- As of January 14, 2019, this outbreak appears to be over.
- On November 5, 2018, ConAgra Brands recalled four varieties of Duncan Hines cake mix after officials in Oregon identified Salmonella Agbeni in a box of Duncan Hines Classic White Cake Mix.
- CDC reviewed the PulseNet database and identified seven recent infections from five states with the same strain of Salmonella Agbeni as the Salmonella strain identified in the cake mix.
- There was not enough epidemiologic and traceback information available to determine if ill people in this outbreak were linked to contaminated cake mix produced by Duncan Hines.
- Do not bake with or eat recalled Duncan Hines cake mix, or eat cake prepared with recalled mix. Throw the mix away or return it to the store for a refund.
- Recalled products include 15.25 oz. boxes of Duncan Hines cake mix in Classic White, Classic Yellow Cake, Classic Butter Golden Cake, and Confetti Cake flavors, with various “best if used by” dates ranging from March 7 to 13, 2019.
- Check the FDA website for information to identify recalled mixes, including a list of “best if used by” dates for each flavor of recalled mix, and product photos.
- Contact a healthcare provider if you think you got sick from eating recalled cake mix.
- Retailers should not sell or serve recalled Duncan Hines cake mixes.
In general, CDC advises against eating any raw dough or batter, whether homemade or from a mix. Raw batter can contain germs that could make you sick.
- Most people infected with Salmonella bacteria develop diarrhea, fever, and stomach cramps 12 to 72 hours after being exposed to the bacteria.
- The illness usually lasts 4 to 7 days, and most people recover without treatment.
- In some people, the diarrhea may be so severe that the patient needs to be hospitalized. Salmonellainfection may spread from the intestines to the bloodstream and then to other places in the body.
- In rare cases, Salmonella infection can cause death unless the person is treated promptly with antibiotics.
- Children younger than 5 years, adults older than 65, and people with weakened immune systems are more likely to have severe illness.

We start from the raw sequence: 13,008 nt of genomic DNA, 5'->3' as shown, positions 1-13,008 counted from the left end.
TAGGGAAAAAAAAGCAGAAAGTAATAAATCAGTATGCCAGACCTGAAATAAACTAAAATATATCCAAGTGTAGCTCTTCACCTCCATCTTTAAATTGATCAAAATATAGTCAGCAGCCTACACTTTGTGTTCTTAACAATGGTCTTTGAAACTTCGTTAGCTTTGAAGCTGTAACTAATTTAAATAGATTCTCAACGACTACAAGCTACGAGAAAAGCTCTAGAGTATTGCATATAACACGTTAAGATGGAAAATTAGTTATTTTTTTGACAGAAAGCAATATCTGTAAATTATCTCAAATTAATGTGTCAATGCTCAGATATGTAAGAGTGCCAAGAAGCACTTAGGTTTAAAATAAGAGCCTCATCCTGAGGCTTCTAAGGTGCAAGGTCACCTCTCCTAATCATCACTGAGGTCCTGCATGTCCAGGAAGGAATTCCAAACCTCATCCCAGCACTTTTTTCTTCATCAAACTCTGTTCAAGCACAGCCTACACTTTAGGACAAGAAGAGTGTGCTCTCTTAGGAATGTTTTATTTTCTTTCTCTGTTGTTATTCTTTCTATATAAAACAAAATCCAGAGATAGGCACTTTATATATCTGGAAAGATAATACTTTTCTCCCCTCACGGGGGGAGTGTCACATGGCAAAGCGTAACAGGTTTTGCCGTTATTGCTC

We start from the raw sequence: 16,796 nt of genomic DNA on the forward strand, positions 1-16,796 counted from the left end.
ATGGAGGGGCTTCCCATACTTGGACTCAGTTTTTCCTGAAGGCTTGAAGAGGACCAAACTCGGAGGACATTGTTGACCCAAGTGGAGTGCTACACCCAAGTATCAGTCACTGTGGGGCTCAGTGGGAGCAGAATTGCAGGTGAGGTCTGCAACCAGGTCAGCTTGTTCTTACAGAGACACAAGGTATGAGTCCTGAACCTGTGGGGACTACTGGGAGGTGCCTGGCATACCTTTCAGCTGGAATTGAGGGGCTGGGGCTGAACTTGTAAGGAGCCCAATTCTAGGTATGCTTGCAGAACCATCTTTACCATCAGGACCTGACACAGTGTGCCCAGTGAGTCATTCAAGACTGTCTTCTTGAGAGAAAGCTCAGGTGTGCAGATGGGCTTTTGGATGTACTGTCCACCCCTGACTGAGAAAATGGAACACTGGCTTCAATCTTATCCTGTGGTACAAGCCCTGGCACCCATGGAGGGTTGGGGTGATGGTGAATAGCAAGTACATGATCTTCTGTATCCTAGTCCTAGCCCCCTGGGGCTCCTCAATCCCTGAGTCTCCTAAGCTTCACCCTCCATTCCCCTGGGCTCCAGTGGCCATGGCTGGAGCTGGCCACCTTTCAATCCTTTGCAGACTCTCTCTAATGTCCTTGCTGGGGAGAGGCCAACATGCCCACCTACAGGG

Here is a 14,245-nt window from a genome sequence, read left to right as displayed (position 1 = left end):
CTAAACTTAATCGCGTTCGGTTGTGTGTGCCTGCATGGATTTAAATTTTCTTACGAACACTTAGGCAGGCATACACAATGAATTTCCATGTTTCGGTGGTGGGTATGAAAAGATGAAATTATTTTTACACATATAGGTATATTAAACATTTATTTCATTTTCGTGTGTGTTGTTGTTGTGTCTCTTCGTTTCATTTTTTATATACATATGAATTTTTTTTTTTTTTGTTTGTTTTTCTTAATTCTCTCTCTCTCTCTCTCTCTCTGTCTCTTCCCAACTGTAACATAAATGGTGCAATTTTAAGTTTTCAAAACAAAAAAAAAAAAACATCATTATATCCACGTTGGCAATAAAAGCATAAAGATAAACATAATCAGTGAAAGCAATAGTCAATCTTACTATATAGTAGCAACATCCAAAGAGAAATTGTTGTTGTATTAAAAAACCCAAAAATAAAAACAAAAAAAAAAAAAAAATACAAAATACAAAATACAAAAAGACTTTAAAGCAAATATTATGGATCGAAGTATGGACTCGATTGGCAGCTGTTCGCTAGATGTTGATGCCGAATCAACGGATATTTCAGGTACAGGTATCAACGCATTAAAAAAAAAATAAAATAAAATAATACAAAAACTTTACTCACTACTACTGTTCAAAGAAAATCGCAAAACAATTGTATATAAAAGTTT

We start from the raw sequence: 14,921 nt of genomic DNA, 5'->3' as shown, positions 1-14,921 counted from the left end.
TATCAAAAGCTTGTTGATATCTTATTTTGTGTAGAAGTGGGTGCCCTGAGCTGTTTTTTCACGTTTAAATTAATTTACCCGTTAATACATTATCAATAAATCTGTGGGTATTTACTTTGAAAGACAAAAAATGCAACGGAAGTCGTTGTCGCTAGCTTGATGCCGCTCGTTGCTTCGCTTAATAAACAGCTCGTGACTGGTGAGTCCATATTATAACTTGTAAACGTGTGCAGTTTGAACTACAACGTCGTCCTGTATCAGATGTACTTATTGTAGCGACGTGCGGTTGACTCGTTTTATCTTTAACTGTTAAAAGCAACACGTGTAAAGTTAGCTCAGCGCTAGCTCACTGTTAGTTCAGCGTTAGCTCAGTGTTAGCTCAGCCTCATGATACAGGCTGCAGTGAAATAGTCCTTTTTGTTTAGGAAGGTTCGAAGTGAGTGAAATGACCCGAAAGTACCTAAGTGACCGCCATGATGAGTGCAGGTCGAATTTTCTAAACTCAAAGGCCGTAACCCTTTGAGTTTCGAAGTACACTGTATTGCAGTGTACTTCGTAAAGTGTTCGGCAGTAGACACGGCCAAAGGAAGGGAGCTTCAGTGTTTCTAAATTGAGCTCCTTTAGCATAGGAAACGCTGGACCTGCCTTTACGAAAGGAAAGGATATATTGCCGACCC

- For more information, see the CDC Salmonella website.
January 14, 2019
CDC, public health and regulatory officials in several states, and the U.S. Food and Drug Administration investigated a multistate outbreak of Salmonella Agbeni infections.
On November 5, 2018, ConAgra Brands recalled four varieties of Duncan Hines cake mix after health officials in Oregon identified Salmonella Agbeni in a box of Duncan Hines Classic White Cake Mix. CDC reviewed the PulseNet database and identified seven infections with the same strain of Salmonella Agbeni reported from five states. PulseNet is the national subtyping network of public health and food regulatory agency laboratories coordinated by CDC. Whole genome sequencing (DNA fingerprinting) performed on Salmonella bacteria isolated from ill people in this outbreak showed that the bacteria were closely related genetically. This means that the ill people were more likely to share a common source of infection.
Illnesses started on dates from June 13, 2018, to October 5, 2018. Ill people ranged in age from 26 to 72 years, with a median age of 33. Seventy-one percent were female. No hospitalizations or deaths were reported.
In interviews, ill people answered questions about the foods they ate and other exposures in the week before they became ill. Three ill people were interviewed. Two ill people reported eating cake in the week before their illness began and one reported eating raw cake mix, but brand information was not available. CDC worked with state health departments and FDA to collect more information, but the investigation was not able to determine if these ill people ate cake or raw cake mix produced by Duncan Hines.
Whole genome sequencing analysis did not identify predicted antibiotic resistance in six bacterial isolates: five isolates from ill people and one from food. One isolate from an ill person contained a gene for resistance to tetracycline. Antibiotic resistance testing by CDC’s National Antimicrobial Resistance Monitoring System laboratory is underway.
As of January 14, 2019, this outbreak appears to be over. Sometimes outbreaks end before enough information is available to identify the likely source. Officials thoroughly investigate each outbreak, and they are continually working to develop new ways to investigate and solve outbreaks faster.